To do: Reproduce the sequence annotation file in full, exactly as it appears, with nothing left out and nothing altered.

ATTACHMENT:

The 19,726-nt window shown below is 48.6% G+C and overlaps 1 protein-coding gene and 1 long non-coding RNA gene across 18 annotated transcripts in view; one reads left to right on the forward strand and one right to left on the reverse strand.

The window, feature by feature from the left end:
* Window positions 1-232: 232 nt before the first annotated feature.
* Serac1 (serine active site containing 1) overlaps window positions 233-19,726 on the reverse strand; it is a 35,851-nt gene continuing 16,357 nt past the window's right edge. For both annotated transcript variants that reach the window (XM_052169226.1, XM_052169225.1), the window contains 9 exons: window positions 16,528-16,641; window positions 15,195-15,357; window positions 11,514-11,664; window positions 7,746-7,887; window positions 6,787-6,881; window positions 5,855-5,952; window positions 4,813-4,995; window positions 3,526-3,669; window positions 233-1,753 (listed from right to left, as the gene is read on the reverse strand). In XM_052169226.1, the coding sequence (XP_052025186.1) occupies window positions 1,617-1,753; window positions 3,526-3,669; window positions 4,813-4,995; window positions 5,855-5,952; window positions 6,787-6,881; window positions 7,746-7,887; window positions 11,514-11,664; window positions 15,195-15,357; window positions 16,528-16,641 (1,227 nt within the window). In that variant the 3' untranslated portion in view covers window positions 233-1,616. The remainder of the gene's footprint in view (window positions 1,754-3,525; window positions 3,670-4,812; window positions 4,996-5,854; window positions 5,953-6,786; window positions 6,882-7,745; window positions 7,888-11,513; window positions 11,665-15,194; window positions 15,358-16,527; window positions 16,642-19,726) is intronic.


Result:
The 19,726-nt window shown below is 48.6% G+C and overlaps 1 protein-coding gene and 1 long non-coding RNA gene across 18 annotated transcripts in view; one reads left to right on the forward strand and one right to left on the reverse strand.

The window, feature by feature from the left end:
* Window positions 1-232: 232 nt before the first annotated feature.
* Serac1 (serine active site containing 1) overlaps window positions 233-19,726 on the reverse strand; it is a 35,851-nt gene continuing 16,357 nt past the window's right edge. For both annotated transcript variants that reach the window (XM_052169226.1, XM_052169225.1), the window contains 9 exons: window positions 16,528-16,641; window positions 15,195-15,357; window positions 11,514-11,664; window positions 7,746-7,887; window positions 6,787-6,881; window positions 5,855-5,952; window positions 4,813-4,995; window positions 3,526-3,669; window positions 233-1,753 (listed from right to left, as the gene is read on the reverse strand). In XM_052169226.1, the coding sequence (XP_052025186.1) occupies window positions 1,617-1,753; window positions 3,526-3,669; window positions 4,813-4,995; window positions 5,855-5,952; window positions 6,787-6,881; window positions 7,746-7,887; window positions 11,514-11,664; window positions 15,195-15,357; window positions 16,528-16,641 (1,227 nt within the window). In that variant the 3' untranslated portion in view covers window positions 233-1,616. The remainder of the gene's footprint in view (window positions 1,754-3,525; window positions 3,670-4,812; window positions 4,996-5,854; window positions 5,953-6,786; window positions 6,882-7,745; window positions 7,888-11,513; window positions 11,665-15,194; window positions 15,358-16,527; window positions 16,642-19,726) is intronic.